KEY POINTS

  • The first vaccine to be used en masse against COVID-19 will have to contend with D614G, the latest mutation of SARS-CoV-2
  • Studies reveal D614G as the new dominant starin of SARS-CoV-2, the virus that causes COVID-19
  • D614G is more infectious than the mutation it replaced, but isn't deadlier

It's now a frantic race to bring the first vaccine against COVID-19 online as quickly as possible before the natural mutations of SARS-CoV-2 (severe acute respiratory syndrome coronavirus 2), the virus that causes COVID-19, render this new vaccine less effective.

This upsetting possibility was again brought to light in a new study published Thursday in the peer-reviewed journal, Cell. The study reveals a SARS-CoV-2 mutation carrying a Spike protein amino acid, and called "D614G," has replaced D614 as the dominant pandemic form. The study emphasizes D614G is more infectious than D614 but not deadlier. It also suggests the variant might have a "fitness advantage," meaning the mutation has enabled it to better survive.

In infected individuals, D614G "is associated with lower RT-PCR (Reverse transcription-polymerase chain reaction) cycle thresholds, suggestive of higher upper respiratory tract viral loads, although not with increased disease severity," wrote the study.

The authors, who are members of the Sheffield COVID-19 Genomics Group, called for "continuing the surveillance of Spike mutations to aid in the development of immunological interventions." The study carries the title, "Tracking changes in SARS-CoV-2 Spike: evidence that D614G increases infectivity of the COVID-19 virus."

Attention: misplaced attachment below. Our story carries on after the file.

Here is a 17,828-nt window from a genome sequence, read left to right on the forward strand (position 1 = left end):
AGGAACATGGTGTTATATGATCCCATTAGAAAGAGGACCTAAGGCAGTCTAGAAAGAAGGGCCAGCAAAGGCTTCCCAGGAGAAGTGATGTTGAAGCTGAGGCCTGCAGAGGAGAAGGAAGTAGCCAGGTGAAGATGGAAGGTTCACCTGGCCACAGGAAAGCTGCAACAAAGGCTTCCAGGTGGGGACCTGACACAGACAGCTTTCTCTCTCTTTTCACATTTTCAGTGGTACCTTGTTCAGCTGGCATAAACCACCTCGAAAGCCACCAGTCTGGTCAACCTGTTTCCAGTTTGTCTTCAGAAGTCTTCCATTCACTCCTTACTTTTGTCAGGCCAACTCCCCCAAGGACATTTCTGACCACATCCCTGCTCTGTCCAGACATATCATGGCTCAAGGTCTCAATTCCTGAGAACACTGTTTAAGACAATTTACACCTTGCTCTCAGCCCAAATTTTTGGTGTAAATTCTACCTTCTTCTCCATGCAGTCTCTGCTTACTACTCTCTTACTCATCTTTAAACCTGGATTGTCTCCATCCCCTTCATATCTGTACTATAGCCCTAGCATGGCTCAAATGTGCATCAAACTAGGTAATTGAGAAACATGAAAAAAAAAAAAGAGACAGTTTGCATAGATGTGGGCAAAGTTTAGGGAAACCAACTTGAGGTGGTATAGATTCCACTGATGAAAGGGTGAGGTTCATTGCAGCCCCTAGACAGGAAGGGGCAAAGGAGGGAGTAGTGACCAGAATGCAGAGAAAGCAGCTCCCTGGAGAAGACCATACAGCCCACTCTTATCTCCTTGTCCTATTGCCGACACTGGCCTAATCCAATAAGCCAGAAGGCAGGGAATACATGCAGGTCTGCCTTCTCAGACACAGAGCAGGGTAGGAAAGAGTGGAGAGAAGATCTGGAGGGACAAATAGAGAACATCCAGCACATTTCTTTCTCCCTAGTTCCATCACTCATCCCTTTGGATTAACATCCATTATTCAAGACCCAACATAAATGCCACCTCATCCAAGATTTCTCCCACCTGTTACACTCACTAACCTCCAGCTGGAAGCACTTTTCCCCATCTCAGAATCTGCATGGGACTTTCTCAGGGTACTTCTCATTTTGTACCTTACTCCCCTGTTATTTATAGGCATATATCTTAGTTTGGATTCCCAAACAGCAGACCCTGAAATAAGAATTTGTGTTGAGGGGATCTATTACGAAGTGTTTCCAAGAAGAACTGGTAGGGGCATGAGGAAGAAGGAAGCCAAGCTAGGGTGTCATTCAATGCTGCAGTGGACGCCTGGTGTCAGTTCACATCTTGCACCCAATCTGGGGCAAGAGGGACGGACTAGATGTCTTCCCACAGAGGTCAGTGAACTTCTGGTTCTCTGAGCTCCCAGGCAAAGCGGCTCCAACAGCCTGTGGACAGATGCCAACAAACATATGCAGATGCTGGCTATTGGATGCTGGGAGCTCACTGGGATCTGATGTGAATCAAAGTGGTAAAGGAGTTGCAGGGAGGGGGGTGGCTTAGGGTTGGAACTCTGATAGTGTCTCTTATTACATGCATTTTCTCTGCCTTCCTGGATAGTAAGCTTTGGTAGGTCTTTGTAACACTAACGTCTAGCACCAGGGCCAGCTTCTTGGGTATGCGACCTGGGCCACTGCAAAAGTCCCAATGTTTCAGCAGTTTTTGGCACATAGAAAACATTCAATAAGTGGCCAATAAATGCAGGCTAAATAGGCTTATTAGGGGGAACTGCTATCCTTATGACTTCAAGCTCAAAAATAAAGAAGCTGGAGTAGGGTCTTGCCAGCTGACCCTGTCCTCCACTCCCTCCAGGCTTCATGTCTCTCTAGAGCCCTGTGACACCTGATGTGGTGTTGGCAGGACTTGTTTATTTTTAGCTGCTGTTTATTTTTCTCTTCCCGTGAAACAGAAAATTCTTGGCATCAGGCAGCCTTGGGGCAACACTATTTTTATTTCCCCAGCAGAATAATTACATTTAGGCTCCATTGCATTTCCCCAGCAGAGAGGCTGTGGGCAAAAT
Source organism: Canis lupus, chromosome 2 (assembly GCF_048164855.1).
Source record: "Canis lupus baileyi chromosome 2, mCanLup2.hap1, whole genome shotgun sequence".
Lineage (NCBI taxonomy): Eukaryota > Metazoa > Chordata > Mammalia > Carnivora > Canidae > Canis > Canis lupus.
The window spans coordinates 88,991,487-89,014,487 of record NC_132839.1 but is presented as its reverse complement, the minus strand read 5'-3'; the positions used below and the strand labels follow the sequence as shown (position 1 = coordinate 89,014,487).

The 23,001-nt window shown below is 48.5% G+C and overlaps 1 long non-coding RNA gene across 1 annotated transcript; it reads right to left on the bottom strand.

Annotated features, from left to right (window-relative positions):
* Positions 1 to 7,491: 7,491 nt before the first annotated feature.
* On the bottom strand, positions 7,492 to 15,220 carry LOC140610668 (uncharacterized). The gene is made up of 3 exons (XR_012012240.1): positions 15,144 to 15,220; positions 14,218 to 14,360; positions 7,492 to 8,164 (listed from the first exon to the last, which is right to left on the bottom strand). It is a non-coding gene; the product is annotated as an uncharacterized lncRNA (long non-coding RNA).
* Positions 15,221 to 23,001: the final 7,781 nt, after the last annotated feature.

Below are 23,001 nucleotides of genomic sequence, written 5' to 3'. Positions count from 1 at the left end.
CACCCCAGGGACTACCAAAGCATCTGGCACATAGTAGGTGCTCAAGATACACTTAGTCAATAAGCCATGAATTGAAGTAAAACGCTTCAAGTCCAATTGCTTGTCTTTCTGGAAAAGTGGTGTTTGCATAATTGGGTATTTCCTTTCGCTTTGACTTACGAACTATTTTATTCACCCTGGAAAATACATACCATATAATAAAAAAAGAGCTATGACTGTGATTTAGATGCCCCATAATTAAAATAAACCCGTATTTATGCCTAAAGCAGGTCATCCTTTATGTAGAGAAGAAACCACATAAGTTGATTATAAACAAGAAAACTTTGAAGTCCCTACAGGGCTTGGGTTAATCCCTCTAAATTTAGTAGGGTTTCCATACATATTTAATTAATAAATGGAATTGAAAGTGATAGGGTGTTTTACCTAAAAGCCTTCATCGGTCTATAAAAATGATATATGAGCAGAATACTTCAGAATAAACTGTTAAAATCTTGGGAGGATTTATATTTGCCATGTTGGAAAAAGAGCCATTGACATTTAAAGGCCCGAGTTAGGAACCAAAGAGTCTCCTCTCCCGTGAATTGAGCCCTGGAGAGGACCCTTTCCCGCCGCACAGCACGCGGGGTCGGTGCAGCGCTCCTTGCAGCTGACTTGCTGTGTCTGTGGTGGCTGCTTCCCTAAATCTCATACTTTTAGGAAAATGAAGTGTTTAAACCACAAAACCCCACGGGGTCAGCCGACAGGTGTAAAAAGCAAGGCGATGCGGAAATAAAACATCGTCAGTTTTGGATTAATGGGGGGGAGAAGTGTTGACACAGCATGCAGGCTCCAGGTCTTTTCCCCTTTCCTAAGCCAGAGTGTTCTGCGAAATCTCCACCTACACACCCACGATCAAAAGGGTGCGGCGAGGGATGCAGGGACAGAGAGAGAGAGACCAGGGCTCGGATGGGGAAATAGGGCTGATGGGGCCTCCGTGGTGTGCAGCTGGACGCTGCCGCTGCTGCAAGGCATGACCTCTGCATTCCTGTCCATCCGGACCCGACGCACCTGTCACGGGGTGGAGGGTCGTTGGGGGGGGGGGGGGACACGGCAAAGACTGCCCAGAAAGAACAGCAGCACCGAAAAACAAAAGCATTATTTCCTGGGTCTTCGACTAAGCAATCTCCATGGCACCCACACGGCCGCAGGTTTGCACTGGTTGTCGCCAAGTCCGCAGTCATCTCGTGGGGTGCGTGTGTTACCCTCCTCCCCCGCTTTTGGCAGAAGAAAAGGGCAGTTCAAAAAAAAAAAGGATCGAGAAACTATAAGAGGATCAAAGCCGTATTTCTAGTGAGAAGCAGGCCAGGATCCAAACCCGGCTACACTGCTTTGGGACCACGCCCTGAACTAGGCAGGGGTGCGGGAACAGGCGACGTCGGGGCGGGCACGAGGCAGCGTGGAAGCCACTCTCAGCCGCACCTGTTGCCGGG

Dr. Anthony Fauci, Director of the National Institute of Allergy and Infectious Diseases (NIAID), on Thursday sounded the alarm about D614G. He said ongoing research now seeks to confirm the virus's possible mutation into D614G and its implications in light of the raging COVID-19 pandemic.

“The data is showing there’s a single mutation that makes the virus be able to replicate better and maybe have high viral loads,” said Dr. Fauci

Dr. Fauci, however, said “there’s a little dispute about it,” referring to the mutation.

“We don’t have a connection to whether an individual does worse with this or not," he said in an interview with Dr. Howard Bauchner of The Journal of the American Medical Association (JAMA). "It just seems that the virus replicates better and may be more transmissible.”

A study published last month from Scripps Research in Florida said the mutation into Spike D614G “enhances viral transmission.”

Also on Thursday, Dr. Soumya Swaminathan, Chief Scientist of the World Health Organization (WHO), said “natural mutations” of SARS-CoV-2 are to be expected. She pointed out there are certain “domains” of SARS-CoV-2 that are “more critical,” such as the spike protein.

“If major mutations occurred in those domains, it might actually affect the development of vaccines,” she pointed out.

Top US infectious diseases expert Anthony Fauci has said he fears the country may eventually see 100,000 new coronavirus cases a day, if the resurgence continues Top US infectious diseases expert Anthony Fauci has said he fears the country may eventually see 100,000 new coronavirus cases a day, if the resurgence continues Photo: POOL / Al Drago